CFRP Tube Connects Engine To Transmission

The torque tube housing in the 2017 aluminum-bodied Mercedes GT R sports car is made from aviation-grade carbon fiber reinforced plastic (CFRP) in a one-shot production process.

The CFRP tubular shell with heavily loaded connecting flanges that replaces weight-optimized aluminum weighs 30.6 pounds, a 40 percent reduction. It allows a highly direct as well as extremely flexurally resistant and torsionally stiff transaxle-type connection between engine and transmission. The tube and the drive shaft, which is also made of CFRP can easily handle the huge torque of 700 Nm from the 585 hp Mercedes AMG-GT R, according to Mercedes-Benz engineers.

“The torque tube not only absorbs the high forces and torque during vehicle operation, but can also withstand the dynamic load cycles and peak loads that come with a sporty driving style,” the company said.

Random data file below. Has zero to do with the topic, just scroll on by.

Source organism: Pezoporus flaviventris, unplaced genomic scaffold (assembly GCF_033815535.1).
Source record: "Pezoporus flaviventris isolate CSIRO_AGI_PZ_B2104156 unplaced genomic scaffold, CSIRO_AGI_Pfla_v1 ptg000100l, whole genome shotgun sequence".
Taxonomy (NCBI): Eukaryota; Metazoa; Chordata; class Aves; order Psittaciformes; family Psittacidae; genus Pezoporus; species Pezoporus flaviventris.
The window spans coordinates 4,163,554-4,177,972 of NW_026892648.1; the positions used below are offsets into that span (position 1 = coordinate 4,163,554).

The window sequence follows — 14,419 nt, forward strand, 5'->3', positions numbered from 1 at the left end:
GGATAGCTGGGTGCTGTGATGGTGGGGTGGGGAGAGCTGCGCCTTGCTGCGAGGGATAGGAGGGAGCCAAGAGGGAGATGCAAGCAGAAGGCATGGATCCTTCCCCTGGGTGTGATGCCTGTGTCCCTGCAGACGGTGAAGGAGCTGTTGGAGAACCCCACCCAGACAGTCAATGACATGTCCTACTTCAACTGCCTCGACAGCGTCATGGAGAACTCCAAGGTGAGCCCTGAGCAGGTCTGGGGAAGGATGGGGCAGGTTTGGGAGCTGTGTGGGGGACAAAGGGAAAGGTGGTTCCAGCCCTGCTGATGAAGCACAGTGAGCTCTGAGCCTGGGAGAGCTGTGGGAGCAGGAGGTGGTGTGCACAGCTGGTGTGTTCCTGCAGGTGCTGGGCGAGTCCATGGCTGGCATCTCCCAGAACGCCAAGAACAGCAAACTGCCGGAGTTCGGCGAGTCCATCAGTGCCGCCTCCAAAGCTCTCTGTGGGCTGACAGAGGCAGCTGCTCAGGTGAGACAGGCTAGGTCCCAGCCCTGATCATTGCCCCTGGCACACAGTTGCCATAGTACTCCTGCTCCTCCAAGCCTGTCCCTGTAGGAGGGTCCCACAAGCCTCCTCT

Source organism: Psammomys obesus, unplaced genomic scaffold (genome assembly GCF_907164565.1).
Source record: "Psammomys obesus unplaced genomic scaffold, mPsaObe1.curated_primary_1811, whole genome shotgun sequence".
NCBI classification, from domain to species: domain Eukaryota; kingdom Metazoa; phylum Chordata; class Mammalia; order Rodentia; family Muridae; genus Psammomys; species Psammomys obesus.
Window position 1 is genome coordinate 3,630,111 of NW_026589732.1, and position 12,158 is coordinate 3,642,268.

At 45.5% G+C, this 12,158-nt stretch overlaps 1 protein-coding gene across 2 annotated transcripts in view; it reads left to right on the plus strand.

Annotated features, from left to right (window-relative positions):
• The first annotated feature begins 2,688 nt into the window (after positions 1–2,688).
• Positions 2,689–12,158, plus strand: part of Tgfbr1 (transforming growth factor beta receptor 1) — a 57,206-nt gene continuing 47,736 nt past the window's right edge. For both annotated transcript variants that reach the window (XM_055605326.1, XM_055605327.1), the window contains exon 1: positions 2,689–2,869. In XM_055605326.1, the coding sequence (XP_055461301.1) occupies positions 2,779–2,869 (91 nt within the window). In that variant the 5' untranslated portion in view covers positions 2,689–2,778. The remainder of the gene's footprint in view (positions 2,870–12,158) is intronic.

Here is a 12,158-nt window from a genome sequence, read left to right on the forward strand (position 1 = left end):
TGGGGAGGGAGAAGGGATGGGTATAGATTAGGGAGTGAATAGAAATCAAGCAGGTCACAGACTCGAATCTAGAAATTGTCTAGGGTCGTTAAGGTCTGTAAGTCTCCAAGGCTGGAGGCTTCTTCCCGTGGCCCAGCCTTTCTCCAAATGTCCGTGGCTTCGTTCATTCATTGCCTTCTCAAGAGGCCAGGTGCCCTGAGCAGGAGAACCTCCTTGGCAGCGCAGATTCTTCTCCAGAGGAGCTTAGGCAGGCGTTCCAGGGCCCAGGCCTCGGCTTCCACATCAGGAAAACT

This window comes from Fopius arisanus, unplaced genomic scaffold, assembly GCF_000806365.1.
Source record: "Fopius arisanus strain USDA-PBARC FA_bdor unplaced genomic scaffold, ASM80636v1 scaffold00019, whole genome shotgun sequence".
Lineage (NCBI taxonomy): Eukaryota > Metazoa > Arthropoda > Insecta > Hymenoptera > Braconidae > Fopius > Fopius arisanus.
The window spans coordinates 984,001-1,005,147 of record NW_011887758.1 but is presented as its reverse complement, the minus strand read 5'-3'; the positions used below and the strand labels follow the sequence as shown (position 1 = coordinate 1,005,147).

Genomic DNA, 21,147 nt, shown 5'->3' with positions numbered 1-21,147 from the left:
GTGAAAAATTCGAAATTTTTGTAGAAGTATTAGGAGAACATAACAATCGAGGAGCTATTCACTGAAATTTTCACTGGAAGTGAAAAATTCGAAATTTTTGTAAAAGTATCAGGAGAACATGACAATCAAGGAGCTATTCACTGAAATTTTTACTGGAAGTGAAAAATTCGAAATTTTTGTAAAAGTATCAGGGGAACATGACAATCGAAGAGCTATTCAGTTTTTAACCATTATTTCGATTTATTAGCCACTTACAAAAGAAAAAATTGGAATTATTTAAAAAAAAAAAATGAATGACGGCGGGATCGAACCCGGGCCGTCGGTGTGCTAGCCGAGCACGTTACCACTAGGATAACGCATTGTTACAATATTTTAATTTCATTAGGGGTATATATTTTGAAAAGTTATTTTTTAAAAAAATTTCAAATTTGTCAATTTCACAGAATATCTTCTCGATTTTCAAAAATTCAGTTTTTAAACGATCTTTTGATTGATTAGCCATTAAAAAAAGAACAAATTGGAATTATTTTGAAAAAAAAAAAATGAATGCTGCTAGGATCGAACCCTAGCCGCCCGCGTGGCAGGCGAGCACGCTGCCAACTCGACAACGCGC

The component, finalist in the SPE Automotive design competition, was developed by Mercedes AMG with the materials specialists from Daimler Research and the fiber-composite supplier ACE GmbH. The resin is Huntsman 8625 epoxy.

According to the SPE, the part was produced with a new process (first time in auto industry) that is a combination of resin transfer molding and a process from blow molding flexible tubes.  The component was inflated in the interior of the tool by vacuum and overpressure.  The injection from the resin takes place from the outside.

Carbon composite tube replaces a multi-part aluminum tube. (SPE Automotive)

About Doug Smock

Former Chief Editor at Plastics World and Senior Technical Editor Design News
Automotive, Blow molding, Carbon Composites, Europe, Resin Transfer Molding ,

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